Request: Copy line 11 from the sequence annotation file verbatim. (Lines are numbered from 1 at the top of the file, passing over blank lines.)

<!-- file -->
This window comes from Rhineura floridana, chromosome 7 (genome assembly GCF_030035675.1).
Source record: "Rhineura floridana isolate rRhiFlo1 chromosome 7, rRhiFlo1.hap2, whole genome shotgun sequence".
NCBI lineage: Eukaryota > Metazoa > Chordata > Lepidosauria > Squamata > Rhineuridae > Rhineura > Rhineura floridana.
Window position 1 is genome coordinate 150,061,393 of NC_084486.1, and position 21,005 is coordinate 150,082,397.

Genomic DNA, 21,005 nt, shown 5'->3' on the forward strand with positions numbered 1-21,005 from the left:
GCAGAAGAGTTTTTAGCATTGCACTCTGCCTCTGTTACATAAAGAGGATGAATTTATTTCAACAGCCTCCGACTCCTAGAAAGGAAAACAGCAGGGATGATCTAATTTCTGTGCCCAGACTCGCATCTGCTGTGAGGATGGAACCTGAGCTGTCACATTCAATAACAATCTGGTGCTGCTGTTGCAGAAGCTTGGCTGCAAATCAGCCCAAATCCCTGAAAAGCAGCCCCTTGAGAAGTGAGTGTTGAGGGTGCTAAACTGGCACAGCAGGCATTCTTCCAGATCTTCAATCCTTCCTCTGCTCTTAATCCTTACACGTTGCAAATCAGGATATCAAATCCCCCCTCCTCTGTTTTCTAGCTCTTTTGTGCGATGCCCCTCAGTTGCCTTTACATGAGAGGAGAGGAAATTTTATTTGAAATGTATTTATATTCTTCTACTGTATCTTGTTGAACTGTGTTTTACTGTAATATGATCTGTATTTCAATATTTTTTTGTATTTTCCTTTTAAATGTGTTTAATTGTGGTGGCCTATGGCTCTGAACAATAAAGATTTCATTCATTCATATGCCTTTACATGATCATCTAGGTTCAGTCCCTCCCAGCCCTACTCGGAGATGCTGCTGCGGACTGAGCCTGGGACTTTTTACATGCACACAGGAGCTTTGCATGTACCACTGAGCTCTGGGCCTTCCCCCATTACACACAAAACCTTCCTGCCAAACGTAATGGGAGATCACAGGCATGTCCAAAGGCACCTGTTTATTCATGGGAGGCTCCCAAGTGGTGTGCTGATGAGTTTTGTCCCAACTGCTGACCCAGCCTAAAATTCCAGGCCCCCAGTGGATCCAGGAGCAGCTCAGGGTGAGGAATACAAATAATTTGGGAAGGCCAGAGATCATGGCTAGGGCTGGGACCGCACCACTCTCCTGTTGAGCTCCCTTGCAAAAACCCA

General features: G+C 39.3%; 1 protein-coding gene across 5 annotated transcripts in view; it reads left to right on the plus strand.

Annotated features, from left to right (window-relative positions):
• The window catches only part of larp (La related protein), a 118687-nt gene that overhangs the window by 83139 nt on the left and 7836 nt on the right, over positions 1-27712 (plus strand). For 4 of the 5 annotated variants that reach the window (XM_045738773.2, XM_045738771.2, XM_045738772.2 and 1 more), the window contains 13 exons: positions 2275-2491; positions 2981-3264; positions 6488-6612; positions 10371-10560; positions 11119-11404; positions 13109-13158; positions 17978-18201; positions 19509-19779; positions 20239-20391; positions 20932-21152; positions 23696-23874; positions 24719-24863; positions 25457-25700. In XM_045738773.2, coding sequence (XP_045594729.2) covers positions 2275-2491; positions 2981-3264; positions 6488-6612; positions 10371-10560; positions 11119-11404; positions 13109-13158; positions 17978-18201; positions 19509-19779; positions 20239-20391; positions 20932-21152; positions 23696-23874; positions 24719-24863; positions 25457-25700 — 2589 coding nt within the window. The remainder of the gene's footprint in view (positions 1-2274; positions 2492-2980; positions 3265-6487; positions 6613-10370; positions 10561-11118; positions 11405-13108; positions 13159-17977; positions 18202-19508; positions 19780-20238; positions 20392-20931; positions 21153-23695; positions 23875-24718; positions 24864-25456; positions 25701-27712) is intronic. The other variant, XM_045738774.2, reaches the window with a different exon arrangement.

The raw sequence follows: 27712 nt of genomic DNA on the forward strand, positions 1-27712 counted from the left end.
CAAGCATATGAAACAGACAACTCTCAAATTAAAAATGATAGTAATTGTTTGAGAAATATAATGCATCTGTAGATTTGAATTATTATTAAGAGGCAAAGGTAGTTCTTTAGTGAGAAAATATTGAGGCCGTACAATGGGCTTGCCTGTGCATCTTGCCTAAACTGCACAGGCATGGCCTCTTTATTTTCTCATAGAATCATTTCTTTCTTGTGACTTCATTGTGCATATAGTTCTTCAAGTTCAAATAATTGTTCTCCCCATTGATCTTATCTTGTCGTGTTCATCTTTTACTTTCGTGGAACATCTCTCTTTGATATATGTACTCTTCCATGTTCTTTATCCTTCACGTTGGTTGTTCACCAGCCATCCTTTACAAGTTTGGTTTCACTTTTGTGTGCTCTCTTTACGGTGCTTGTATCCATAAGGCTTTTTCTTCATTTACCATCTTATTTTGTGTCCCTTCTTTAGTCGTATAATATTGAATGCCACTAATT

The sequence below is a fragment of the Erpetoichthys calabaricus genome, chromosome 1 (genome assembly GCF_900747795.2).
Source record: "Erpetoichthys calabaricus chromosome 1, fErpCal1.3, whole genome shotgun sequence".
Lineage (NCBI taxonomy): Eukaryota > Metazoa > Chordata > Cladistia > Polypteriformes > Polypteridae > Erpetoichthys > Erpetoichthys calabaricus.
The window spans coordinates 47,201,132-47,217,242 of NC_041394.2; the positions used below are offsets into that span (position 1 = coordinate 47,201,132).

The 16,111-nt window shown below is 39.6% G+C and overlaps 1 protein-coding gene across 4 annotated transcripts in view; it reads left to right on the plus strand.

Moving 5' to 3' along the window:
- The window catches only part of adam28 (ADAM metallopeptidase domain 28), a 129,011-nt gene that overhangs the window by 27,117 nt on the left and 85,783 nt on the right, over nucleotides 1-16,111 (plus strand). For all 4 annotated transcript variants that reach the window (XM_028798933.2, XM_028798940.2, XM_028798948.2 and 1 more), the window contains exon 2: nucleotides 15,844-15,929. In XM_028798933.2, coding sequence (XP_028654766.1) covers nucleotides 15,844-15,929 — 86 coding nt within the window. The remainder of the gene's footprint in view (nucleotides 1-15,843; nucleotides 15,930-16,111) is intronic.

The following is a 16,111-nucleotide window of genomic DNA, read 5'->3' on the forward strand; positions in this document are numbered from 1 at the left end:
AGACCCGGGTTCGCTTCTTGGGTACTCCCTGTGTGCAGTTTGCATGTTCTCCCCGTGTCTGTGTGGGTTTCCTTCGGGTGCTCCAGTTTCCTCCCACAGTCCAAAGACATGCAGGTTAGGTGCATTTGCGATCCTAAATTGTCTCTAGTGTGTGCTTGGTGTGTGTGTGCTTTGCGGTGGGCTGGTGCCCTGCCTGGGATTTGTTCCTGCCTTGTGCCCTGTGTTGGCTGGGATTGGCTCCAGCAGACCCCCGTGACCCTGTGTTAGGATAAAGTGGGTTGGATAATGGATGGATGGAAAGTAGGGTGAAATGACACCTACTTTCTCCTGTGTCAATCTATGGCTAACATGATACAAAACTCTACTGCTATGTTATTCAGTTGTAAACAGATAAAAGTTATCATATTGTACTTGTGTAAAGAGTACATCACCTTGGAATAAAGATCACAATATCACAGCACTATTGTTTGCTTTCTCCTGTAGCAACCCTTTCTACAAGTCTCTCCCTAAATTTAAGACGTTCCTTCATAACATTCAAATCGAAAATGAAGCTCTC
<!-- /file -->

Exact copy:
CAAGCATATGAAACAGACAACTCTCAAATTAAAAATGATAGTAATTGTTTGAGAAATATAATGCATCTGTAGATTTGAATTATTATTAAGAGGCAAAGGTAGTTCTTTAGTGAGAAAATATTGAGGCCGTACAATGGGCTTGCCTGTGCATCTTGCCTAAACTGCACAGGCATGGCCTCTTTATTTTCTCATAGAATCATTTCTTTCTTGTGACTTCATTGTGCATATAGTTCTTCAAGTTCAAATAATTGTTCTCCCCATTGATCTTATCTTGTCGTGTTCATCTTTTACTTTCGTGGAACATCTCTCTTTGATATATGTACTCTTCCATGTTCTTTATCCTTCACGTTGGTTGTTCACCAGCCATCCTTTACAAGTTTGGTTTCACTTTTGTGTGCTCTCTTTACGGTGCTTGTATCCATAAGGCTTTTTCTTCATTTACCATCTTATTTTGTGTCCCTTCTTTAGTCGTATAATATTGAATGCCACTAATT